Do you ever wonder how, in the 1800s, they got the roses from China to England in sailing ships? The Plant Hunters and missionaries frequently bought them from Chinese nurseries (the first Tea rose came from the Fa Tee Nurseries near Canton in n1808) and shipped them to England via Calcutta. They would go planted in tubs, or with soil at the roots, sewn up in cloth or hessian or in special glass cases known as Wardian cases.
At Calcutta, the Botanic Gardens, under the care of Dr William Roxburgh from 1813, received them and cared for them until they were considered fit for onward transport. But this did cause some confusion. Since Calcutta was in Bengal, the English called the China roses Bengal Roses and the Tea roses were regarded as descendants of r. indica on the wrongful assumption that they originated in Calcutta, Bengal, India.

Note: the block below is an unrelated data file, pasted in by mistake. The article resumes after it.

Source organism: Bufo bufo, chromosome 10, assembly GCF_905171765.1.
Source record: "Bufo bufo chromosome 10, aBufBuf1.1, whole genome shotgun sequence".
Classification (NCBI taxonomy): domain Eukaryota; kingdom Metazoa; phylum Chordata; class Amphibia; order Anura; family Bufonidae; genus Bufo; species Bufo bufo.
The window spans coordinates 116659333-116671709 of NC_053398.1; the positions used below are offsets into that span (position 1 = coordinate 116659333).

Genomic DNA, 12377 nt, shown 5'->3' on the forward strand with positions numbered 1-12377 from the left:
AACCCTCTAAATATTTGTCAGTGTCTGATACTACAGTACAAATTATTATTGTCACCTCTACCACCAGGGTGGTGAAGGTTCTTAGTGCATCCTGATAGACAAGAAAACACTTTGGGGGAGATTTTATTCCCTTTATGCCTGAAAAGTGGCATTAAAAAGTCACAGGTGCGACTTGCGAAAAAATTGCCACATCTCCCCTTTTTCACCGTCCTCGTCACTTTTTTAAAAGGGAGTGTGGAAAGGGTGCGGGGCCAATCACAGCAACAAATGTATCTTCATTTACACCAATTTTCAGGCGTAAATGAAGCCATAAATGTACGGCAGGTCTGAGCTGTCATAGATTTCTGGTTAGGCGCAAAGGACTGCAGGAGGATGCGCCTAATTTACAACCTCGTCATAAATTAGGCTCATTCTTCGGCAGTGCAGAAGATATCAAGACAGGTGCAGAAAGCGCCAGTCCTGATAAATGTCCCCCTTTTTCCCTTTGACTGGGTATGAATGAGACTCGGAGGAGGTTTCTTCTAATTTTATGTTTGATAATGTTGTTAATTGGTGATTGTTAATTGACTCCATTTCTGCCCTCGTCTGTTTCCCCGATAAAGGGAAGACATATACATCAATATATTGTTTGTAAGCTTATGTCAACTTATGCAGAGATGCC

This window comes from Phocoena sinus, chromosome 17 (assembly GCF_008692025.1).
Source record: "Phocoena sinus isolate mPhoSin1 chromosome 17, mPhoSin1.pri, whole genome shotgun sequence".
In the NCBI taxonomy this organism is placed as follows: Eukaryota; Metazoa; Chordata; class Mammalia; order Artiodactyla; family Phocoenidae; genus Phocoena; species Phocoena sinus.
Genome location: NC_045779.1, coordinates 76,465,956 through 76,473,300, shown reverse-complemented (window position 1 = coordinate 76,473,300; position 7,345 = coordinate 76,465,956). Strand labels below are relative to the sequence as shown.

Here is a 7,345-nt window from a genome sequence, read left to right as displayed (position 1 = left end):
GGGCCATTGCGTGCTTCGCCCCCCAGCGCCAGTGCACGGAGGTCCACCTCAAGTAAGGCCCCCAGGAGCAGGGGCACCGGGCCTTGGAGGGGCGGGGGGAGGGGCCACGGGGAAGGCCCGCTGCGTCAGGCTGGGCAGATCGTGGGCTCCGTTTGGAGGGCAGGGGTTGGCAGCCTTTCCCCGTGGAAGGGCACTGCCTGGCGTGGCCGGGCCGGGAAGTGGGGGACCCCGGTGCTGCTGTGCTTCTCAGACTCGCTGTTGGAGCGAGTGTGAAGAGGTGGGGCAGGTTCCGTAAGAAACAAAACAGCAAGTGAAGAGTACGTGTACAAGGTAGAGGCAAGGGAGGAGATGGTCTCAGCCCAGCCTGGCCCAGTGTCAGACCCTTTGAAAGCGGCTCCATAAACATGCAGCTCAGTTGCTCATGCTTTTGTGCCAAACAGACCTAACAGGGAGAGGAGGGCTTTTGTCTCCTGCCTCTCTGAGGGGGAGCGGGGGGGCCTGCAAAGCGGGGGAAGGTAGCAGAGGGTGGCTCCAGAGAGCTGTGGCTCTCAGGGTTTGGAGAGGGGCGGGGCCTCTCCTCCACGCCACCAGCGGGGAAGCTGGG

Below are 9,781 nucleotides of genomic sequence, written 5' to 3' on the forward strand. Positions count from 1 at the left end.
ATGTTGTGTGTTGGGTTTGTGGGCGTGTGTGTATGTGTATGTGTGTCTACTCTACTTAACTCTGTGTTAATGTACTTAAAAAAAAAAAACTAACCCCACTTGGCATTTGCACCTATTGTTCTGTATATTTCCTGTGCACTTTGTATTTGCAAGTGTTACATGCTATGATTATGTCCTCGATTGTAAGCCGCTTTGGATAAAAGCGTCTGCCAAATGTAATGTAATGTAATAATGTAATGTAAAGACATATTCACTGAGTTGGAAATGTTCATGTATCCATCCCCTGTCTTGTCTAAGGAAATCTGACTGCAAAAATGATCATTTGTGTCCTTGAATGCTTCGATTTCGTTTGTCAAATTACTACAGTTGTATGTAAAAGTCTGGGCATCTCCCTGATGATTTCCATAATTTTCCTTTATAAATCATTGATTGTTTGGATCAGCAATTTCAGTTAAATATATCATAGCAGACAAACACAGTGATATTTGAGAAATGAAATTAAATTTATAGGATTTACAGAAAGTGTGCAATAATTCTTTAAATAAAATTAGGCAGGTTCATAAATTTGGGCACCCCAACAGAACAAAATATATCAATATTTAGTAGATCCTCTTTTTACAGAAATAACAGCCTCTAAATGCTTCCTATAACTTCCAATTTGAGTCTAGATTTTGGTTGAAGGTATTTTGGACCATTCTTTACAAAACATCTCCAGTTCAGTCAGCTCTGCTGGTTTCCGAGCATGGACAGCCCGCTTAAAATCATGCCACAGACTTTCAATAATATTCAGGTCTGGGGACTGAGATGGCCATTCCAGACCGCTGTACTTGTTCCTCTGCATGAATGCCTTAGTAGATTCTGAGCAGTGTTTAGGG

It would be interesting to know whether the Fa Tee Nurseries (and similar) labelled their plants in 1808, and if so, what they were called. We do know some of the Chinese names nowadays; r.odorata was known as Fun Jwan Lo; r. banksia was Mu Xiang Hua (Wood Perfume Flower); and, r. laevigata was known as Chin Ying Tzu.
Now, the question is, how the Tea roses got their name!!!
Was it because, as some claim, that the roses had a tea scent “like the smell of a newly opened tea chest?
Did they get their tea scent from being associated with the tea being shipped on the same Tea Clippers?
Was it because the roses were shipped in the fast Tea Clippers of the East India Company?
Or, was it because many of them came from the Fa Tee Nurseries?